The Radio Buzzkills – Get Lost


Get Lost is a new full length album from St. Louis based punk band, The Radio Buzzkills. The group really has mastered an authentic, retro 90’s pop punk sound. As someone who was a teenager in the 90s, this album reminds me so much of the music we used to listen to as skaters (Rancid, Dance Hall Crashers, etc.) Still, the band has their own distinct vibe and don’t sound like a copy of any particular band. The recording itself is polished and professional, pretty much major label quality. The songs are refreshingly crystal clear though. They’re not littered with autotune and other processing crap the way most contemporary studio recordings are.


The guitars are really impressive right out of the gate with the first track, Tattletale, much better technically than what one would typically expect from this genre. All of the songs are very catchy and have memorable titles. Probably my favorite jam on here is The Vampire of Sacramento, with it’s memorable lyrics and dynamic melodies. Another sleeper hit is the instrumental track Shark Surfer, which I presume is a punk incarnation of the 60s instrumental surf tune style song.

A lot of these tracks have somewhat emo, romantic lyrics, but it’s difficult to tell how much of that stuff is serious and to what extent it’s merely a component of the ambiance. Similar to groups like The Aquabats and old school Blink 182, the emotional expression is often couched within outlandish lyrics (“She Died on That Deathstar.”) This keeps the material fun and approachable, while at the same time telling a story. I think what I really like about this album is the way each song has it’s own narrative. It’s like a pop punk audiobook collection of short stories. They all have that timeless teenage vibe, complaining about girlfriends, loneliness etc. Nothing dreary about any of this though. The music is lively and upbeat, although the songs themselves vary in speed, often kicking in and out of high gear multiple times within each track. I really enjoy the vocals as well. The singer doesn’t overdo the pop punk “whiny” voice the way cheesy bands like Blink 182 used to do. Instead he has a nice and gravelly voice that’s actually pleasant to listen to, and he can even sing.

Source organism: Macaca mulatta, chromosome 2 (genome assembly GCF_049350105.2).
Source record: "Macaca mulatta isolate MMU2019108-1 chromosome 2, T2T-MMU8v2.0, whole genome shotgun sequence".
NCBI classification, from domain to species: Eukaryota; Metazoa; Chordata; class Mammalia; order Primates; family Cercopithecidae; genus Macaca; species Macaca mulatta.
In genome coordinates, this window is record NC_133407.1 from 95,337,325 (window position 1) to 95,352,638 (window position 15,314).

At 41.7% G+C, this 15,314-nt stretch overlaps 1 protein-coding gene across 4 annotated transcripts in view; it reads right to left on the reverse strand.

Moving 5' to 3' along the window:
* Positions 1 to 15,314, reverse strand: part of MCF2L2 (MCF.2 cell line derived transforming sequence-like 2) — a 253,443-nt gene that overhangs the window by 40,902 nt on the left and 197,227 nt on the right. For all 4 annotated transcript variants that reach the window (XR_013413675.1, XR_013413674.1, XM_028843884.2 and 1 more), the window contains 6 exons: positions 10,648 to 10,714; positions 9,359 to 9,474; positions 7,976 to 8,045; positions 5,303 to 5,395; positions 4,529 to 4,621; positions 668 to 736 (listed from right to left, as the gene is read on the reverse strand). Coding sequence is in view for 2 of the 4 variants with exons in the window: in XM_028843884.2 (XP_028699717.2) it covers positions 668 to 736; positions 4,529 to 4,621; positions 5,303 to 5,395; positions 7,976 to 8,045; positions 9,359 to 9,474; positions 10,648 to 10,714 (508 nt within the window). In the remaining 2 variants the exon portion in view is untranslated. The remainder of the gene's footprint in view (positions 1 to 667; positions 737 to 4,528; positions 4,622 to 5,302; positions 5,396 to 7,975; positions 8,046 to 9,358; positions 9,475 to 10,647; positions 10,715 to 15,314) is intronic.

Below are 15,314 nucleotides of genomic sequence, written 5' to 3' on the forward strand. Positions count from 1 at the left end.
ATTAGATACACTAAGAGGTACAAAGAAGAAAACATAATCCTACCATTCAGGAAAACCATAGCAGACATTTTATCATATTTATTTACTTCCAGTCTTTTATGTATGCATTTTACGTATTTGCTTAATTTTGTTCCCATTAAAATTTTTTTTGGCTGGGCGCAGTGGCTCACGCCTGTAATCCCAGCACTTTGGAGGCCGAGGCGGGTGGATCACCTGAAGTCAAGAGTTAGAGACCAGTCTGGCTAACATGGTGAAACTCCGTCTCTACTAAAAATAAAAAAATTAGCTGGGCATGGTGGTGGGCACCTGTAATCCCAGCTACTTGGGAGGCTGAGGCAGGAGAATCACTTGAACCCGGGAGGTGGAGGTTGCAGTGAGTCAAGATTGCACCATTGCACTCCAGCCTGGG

All in all, this is really high quality output from a band that has totally mastered the aesthetic they’re trying to capture. This album is a work of pop punk art.

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